A lengthy article in Charles Theodore Greve's Centennial History of Cincinnati and Representative Citizens, which was published in 1904, included a article by Ezekiel titled Cincinnati Makers of Metal Money, "Hard Times" Tokens and Shop Cards in which he explains that in addition to the manufacturers, or printers and engravers of paper money, there were also a number of die sinkers and stampers of metal pieces, which passed current as money for the value of One Cent each, prior to and during the War of the Rebellion. Among these were the following: V. R. Allen, B. C. True, John Stanton, James M. Murdock, Murdock & Spencer, Joseph J. Sayre and others. These firms also made sutlers' checks, used in the Union Army, milk checks, bar checks, soda water checks, street car checks and checks, or "necessity" coins, of all kinds, payable on demand, which-passed as money in Cincinnati for a standard of value, as stamped thereon.

Ezekiel was well acquainted with two very prolific Civil War token die sinkers, John Stanton and James Murdock, Jr., and he was able to obtain examples of their work from directly them. Among the items offered in his September 1905 sale was an almost complete series of Hard Times Tokens, with many of the very rare types and varieties, and a nearly complete series of the city of Cincinnati Merchants' War Tokens 1862, '63, '64, from A to Z, mostly milled edges and uncirculated, as they came from the dies of John Stanton, War Token manufacturer of Cincinnati.

A fascinating article of interest to collectors was published in the June 4, 1911 edition of The Cincinnati Inquirer. Ezekiel had come to the attention of the reporter because he had run a classified advertisement offering to buy numismatic items from Cincinnati. Concerning the Civil War tokens that circulated in Cincinnati, Ezekiel noted that John Stanton, a die sinker and engraver of Cincinnati, made during the war of the rebellion, 1861-5 more ‘Copperheads,' ‘War Tokens,' ‘Store Cards.' and other metal tokens or checks which passed current as money for the value of ‘one cent,' and for higher values in exchange for merchandise, milk, bread, coal, drayage, &c., than any other die sinker or engraver in the United States. Mr. Stanton is still living at the age of 82, and I am personally acquainted with him. He was born in Orange County, New York on March 9, 1829, and is now in the metal novelty business.

He made the first ones of these War Tokens with the Liberty head and date underneath in 1862, and continued making them in 1863 and 1864 until the close of the war, at about which time the United States Government issued fractional currency, and this put an end to the manufacture of these little metal coins or ‘necessity money,' which were issued by many merchants throughout the United States.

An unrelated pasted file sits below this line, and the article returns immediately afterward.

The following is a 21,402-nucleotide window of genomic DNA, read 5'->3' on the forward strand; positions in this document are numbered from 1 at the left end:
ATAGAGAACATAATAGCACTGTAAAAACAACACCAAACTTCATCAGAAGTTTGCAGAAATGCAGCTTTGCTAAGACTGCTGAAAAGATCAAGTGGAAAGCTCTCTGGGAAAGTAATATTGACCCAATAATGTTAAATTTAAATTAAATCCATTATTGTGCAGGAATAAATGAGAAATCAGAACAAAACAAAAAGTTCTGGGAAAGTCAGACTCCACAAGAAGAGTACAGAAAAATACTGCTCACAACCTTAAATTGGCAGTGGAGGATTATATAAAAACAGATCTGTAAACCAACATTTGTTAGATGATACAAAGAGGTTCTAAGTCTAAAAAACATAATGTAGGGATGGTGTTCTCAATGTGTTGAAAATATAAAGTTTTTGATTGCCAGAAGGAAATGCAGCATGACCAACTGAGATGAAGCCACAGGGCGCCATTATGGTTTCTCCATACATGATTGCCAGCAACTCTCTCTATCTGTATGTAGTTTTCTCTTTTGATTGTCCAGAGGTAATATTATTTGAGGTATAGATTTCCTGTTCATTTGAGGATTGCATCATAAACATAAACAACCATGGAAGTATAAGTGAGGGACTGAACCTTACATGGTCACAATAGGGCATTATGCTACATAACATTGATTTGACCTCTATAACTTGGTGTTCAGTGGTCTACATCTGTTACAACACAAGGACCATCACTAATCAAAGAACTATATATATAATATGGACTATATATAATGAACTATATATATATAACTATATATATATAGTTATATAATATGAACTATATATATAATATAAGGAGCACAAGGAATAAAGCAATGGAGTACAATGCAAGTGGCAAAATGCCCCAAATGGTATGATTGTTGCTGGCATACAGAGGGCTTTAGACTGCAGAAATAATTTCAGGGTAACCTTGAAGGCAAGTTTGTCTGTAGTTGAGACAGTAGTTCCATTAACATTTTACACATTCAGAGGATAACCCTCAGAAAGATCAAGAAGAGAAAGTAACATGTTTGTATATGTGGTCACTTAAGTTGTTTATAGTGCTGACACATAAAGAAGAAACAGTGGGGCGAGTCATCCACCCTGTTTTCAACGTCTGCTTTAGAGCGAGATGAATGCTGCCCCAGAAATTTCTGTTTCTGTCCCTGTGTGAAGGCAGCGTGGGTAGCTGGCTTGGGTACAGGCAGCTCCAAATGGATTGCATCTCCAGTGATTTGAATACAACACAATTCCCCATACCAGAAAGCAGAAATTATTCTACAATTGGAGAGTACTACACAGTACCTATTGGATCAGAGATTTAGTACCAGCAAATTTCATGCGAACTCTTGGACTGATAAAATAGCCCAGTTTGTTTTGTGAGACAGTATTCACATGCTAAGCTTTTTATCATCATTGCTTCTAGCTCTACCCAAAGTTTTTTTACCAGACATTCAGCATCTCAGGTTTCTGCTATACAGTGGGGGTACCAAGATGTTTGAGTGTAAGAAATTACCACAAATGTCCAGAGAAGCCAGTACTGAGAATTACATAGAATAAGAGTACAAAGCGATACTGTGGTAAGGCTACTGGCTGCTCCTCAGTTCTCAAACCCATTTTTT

It was early in the war of the rebellion when Mr. Stanton conceived the idea of making these War Tokens which passed for one cent. While at Lafayette, Ind. he saw for the first time one of the patriotic war tokens of the size of a small cent, which gave him the ides that these things might do as business cards, and at the same time issued for the value of one cent. He came back to Cincinnati and proposed the same to a number of Cincinnati merchants, and secured orders for very large quantities. He made these tokens for several hundred firms in Cincinnati, and at this time does not recollect how many firms he supplied, but from the number that are known of by collectors they run into the hundreds……

These little copper War Tokens, Copperheads or Store Cards passed readily as money in value of one cent from hand to hand, and no questions were ever asked in respect to them. They were quite convenient for making change, and no one questioned that the firms or individuals who issued them would redeem them promptly, which, of course, was done, excepting where they were gathered up by collectors and are still held by them.

Mr. Stanton also made quite a number of Sutlers' Checks for most all of the Western regiments that went into the war. He also made, about 1861, the well-known ‘Wealth of the South' series, of which he sold a great many, not only in the North, but in the South, and they were used as tokens, also as badges at the time they were made. He got up a circular describing them and sent the same to all the papers throughout the South at the beginning of the war. They advertised them very extensively and large numbers of them were sold by him. There was considerable Confederate sentiment in and about Cincinnati, where large quantities were disposed of, and they were worn as badges by Southern sympathizers.

As I mentioned earlier, Ezekiel was acquainted with Stanton and Murdock. An ad in the November 1917 issue of The Numismatist announced that a remarkable collection of Civil War tokens would be sold. Known as the J. Murdock, Jr., Collection, it was described as comprised of specimens made by John Stanton and J. Murdock, Jr., Cincinnati die-cutters, from 1862 to 1864. This collection is believed to have been held intact since the war until recently, when it was purchased by Mr. Henry C. Ezekiel of Cincinnati. Mr. Ezekiel has a wonderful collection of Cincinnati War Tokens, and in order to make it more complete if possible, he purchased the Murdock collection as a whole - the only way it could be purchased. Strange to say, he was able to add to his former collection only a very few pieces. He has now decided to dispose of the Murdock collection except for the few pieces he retains, and they will be offered at auction in the East shortly. Practically all the specimens are in uncirculated condition, bright, and many proofs.